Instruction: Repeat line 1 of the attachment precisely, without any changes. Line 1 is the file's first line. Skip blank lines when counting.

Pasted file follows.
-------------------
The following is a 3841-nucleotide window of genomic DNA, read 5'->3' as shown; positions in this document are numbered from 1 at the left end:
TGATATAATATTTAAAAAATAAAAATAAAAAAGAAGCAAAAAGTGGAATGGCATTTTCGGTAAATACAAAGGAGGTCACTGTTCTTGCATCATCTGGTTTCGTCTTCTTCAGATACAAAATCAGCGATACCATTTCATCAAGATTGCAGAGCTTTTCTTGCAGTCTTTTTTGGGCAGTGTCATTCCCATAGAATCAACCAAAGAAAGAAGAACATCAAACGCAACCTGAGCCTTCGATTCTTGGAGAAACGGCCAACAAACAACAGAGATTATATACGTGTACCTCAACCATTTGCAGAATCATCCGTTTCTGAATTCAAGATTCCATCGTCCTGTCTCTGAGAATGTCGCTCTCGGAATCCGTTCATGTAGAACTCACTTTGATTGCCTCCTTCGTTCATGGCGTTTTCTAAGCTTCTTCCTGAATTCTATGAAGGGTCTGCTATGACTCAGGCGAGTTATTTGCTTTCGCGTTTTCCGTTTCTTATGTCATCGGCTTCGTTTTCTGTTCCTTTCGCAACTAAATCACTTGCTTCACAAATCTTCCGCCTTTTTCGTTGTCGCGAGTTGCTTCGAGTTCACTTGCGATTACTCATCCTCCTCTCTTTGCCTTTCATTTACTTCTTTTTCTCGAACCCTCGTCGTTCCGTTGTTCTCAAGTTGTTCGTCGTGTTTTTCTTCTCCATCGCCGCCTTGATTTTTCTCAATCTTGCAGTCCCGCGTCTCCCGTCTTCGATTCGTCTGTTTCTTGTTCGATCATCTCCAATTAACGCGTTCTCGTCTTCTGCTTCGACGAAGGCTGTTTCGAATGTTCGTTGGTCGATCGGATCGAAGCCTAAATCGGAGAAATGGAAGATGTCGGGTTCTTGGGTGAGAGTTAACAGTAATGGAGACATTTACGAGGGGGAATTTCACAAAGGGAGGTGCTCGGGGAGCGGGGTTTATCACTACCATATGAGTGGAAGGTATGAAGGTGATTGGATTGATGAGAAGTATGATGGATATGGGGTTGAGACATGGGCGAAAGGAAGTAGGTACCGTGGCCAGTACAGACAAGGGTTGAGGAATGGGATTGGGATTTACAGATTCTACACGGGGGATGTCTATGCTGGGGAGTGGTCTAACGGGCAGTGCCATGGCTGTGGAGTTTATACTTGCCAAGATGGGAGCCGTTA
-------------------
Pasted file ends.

The following is a 3841-nucleotide window of genomic DNA, read 5'->3' as shown; positions in this document are numbered from 1 at the left end: